A bigger head-scratcher: what Joe Jonas’ DNCE crew was doing playing the sock-hop band in the “National Bandstand” dance-off number. We know that ‘50s accuracy is not what anyone comes to a production of Grease for, but the guitar player couldn’t put a wig on over his Mohawk? We haven’t seen that level of can’t-give-a-you-know-what since Christopher Walken decided not to dance in Peter Pan.
We all know ‘50s greasers were renowned for their six-pack abs, but as Danny Zuko, Broadway actor Aaron Tveit seemed to be trying on a few too many of John Travolta’s line readings and mannerisms while lacking Travolta’s goofball edge. Was he the ultimate one that we want? Maybe, maybe not. But given how easily that role could have gone to a random pop star, maybe we shouldn’t look a gift horse in the mouth when he can act, sing, and hoof alongside Hough.
Before getting poignant with her climactic ballad, Hudgens had plenty of time to play it saucy — an on-the-nose piece of casting, given how the singer/actress practically pioneered the whole “Disney girl gone bad” meme. (She rolled her tongue around so much, you couldn’t help but think of one of Hudgens’ successors in that mode, Miley.) After Stockard Channing’s movie take on the role, it almost seemed odd to experience a pregnancy-scared Rizzo who isn’t actually menopausal. Hudgens already played Gigi on Broadway, so maybe this memorable screen comeback will mean she’ll get to do a post-collegiate musical on TV someday, too.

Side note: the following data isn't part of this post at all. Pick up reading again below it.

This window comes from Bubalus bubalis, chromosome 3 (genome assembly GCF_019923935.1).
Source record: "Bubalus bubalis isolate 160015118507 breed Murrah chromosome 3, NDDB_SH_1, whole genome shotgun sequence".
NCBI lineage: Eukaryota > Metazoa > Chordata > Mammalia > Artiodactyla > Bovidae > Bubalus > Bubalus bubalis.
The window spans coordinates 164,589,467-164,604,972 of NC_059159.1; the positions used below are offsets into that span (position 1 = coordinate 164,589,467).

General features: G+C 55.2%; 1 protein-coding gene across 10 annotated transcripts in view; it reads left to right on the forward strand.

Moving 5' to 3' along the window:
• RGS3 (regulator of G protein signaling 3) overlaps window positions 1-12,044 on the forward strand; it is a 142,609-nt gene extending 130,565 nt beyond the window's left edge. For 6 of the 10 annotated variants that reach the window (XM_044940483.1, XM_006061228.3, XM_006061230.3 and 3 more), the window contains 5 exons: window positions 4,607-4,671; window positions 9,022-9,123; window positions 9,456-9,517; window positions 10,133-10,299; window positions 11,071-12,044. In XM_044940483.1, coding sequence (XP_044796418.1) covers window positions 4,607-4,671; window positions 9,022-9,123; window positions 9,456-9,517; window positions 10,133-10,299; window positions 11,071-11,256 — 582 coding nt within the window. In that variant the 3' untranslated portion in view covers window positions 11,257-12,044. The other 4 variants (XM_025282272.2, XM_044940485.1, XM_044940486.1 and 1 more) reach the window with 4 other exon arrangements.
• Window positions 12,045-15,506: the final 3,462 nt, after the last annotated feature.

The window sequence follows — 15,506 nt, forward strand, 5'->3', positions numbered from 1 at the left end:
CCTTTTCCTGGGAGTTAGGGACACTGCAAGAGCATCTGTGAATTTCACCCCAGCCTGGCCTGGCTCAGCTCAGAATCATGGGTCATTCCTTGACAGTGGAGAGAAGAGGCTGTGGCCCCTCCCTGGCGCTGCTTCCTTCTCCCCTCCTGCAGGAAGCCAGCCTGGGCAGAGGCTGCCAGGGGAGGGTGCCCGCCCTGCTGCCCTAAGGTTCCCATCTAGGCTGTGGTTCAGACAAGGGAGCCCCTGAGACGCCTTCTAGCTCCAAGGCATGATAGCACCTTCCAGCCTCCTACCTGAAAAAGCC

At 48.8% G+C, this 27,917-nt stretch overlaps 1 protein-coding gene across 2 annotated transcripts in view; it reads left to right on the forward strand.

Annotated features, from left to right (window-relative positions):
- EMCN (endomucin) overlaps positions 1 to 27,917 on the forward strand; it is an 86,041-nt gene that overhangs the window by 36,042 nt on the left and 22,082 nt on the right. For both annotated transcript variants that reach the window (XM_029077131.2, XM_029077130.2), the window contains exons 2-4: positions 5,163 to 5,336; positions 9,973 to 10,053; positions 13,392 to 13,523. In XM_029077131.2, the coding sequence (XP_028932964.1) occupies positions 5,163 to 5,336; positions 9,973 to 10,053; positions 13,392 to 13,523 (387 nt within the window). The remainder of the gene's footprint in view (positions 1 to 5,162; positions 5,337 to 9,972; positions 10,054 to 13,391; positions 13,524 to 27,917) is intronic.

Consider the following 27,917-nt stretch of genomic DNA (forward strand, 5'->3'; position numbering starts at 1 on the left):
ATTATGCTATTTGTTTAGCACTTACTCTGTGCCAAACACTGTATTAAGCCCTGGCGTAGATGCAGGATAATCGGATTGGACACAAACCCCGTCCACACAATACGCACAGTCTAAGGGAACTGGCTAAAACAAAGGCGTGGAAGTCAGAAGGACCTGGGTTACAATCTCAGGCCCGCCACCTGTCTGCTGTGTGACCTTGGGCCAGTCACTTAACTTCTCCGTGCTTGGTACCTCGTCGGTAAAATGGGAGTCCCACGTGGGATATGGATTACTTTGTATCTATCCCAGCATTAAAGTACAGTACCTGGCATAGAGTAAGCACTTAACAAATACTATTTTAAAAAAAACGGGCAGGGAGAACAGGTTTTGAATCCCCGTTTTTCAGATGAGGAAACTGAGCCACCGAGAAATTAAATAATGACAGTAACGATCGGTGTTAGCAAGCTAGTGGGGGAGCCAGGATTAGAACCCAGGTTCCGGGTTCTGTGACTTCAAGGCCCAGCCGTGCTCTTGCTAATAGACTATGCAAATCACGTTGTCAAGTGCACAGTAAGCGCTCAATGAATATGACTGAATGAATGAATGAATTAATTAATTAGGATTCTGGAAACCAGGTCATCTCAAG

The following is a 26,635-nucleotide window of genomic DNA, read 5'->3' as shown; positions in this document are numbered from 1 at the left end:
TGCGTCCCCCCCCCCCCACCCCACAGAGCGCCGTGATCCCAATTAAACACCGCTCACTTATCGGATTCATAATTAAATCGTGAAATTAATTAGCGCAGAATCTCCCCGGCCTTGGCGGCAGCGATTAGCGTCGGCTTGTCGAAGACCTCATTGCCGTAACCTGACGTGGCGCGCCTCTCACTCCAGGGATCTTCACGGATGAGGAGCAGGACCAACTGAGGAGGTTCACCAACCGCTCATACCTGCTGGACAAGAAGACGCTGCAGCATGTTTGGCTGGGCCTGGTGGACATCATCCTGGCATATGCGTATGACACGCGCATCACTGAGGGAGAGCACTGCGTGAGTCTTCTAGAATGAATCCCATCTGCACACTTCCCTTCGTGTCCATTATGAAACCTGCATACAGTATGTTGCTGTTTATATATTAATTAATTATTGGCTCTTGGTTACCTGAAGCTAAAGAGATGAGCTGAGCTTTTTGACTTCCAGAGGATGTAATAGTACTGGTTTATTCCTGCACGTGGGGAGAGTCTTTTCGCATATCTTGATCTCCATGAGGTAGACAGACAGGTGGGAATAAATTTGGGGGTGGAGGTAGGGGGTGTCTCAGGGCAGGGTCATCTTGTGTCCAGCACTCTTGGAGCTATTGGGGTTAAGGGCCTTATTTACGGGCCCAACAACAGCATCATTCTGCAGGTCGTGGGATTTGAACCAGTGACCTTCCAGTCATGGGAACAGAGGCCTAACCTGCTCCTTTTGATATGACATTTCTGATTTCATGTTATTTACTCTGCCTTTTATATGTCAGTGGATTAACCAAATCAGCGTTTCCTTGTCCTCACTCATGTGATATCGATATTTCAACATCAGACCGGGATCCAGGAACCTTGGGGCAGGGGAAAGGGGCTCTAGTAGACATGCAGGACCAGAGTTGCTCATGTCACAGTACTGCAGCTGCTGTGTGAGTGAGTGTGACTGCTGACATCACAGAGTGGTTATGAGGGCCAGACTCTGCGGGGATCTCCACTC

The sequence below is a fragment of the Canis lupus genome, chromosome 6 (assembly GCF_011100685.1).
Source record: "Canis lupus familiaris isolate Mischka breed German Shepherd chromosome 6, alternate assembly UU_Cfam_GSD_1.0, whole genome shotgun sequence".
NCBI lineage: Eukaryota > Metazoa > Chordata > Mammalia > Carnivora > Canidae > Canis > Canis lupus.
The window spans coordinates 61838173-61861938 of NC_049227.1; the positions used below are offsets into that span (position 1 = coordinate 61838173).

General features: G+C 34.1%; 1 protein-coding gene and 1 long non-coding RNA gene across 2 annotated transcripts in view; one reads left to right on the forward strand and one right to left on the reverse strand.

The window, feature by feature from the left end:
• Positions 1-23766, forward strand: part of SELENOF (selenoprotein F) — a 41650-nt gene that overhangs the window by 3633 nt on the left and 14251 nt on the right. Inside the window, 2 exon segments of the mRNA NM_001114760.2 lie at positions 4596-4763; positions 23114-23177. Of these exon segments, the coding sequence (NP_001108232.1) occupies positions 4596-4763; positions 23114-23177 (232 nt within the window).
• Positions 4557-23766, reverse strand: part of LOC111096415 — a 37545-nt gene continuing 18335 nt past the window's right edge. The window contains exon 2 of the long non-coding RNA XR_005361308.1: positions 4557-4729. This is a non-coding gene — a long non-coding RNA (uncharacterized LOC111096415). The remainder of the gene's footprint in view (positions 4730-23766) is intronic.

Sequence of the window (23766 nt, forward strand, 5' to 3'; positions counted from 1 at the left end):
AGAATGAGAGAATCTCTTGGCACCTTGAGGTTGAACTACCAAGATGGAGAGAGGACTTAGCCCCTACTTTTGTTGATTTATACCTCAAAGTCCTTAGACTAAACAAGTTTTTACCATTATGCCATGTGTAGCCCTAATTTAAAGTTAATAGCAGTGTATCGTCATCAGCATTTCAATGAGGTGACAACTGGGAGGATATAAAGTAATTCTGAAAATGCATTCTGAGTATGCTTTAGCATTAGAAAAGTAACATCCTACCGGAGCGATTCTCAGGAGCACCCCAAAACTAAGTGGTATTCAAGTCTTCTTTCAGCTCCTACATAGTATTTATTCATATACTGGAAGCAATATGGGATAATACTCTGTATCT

Another ex-Disney star, Keke Palmer, was the one who came off as the eldest Pink Lady, seeming in her sass closer to an Eartha Kitt than a teen delinquent… but at least her casting necessitated bringing back a song from the stage version that wasn’t included in the movie, “Freddy My Love.” If there was a truly perfect piece of casting here, it was Ana Gasteyer as the principal, recapturing Eve Arden in every way. If only Gasteyer got to join Boyz II Men for more than a few bars of that opening number.
The script felt less subversive than the movie’s, which was in itself a far shot less raunchy than the original 1971 stage version. But fans of the show could at least be pleased that not everything was neutered in the manner of the sanitized “school edition,” although “Greased Lightning” definitely had to settle for the cleaned-up lyrics. (When it comes to rhyming “s—“ and “tit,” the Fox brass definitely turn into Sandra Dee, understandably.)
The real biggest stars of the night? Other than Hudgens’s triumphant turn in the final act, those would be he crew, really. Calling it “a masterpiece of blocking” may sound like damning with faint praise. But the unassailable production values were their own reward, in a live theater event that looked like a movie 80 percent of the time, and deliberately reminded you of its staginess with behind-the-scenes cutaways and audience applause the other 20 percent — a combination that worked better that it had any right to.
Still looking to hate-tweet a live musical? Fox helpfully advertised an upcoming musical version of The Passion, which may or may not offer an outlet for all that pent-up snark.